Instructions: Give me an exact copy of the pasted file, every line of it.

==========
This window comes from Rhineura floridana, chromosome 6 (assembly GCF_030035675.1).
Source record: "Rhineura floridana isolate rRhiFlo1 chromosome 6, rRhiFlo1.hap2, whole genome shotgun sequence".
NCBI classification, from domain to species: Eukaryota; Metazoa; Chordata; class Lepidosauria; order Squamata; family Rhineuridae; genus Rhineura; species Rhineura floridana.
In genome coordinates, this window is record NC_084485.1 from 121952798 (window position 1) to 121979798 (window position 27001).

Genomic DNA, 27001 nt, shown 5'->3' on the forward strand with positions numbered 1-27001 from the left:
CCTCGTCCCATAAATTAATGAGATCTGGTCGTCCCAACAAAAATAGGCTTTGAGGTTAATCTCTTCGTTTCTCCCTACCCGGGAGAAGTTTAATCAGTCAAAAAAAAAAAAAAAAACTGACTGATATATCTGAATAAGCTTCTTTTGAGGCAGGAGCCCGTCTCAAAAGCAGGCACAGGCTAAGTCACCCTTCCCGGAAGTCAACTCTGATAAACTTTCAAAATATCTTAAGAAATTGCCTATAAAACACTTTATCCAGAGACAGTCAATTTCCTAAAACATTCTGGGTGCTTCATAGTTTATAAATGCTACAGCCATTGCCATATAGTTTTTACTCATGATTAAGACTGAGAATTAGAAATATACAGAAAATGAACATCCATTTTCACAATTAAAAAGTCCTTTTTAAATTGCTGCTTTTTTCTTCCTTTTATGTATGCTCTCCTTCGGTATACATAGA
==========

This window comes from Rhineura floridana, chromosome 6 (assembly GCF_030035675.1).
Source record: "Rhineura floridana isolate rRhiFlo1 chromosome 6, rRhiFlo1.hap2, whole genome shotgun sequence".
NCBI classification, from domain to species: Eukaryota; Metazoa; Chordata; class Lepidosauria; order Squamata; family Rhineuridae; genus Rhineura; species Rhineura floridana.
In genome coordinates, this window is record NC_084485.1 from 121952798 (window position 1) to 121979798 (window position 27001).

Genomic DNA, 27001 nt, shown 5'->3' on the forward strand with positions numbered 1-27001 from the left:
CCTCGTCCCATAAATTAATGAGATCTGGTCGTCCCAACAAAAATAGGCTTTGAGGTTAATCTCTTCGTTTCTCCCTACCCGGGAGAAGTTTAATCAGTCAAAAAAAAAAAAAAAAACTGACTGATATATCTGAATAAGCTTCTTTTGAGGCAGGAGCCCGTCTCAAAAGCAGGCACAGGCTAAGTCACCCTTCCCGGAAGTCAACTCTGATAAACTTTCAAAATATCTTAAGAAATTGCCTATAAAACACTTTATCCAGAGACAGTCAATTTCCTAAAACATTCTGGGTGCTTCATAGTTTATAAATGCTACAGCCATTGCCATATAGTTTTTACTCATGATTAAGACTGAGAATTAGAAATATACAGAAAATGAACATCCATTTTCACAATTAAAAAGTCCTTTTTAAATTGCTGCTTTTTTCTTCCTTTTATGTATGCTCTCCTTCGGTATACATAGA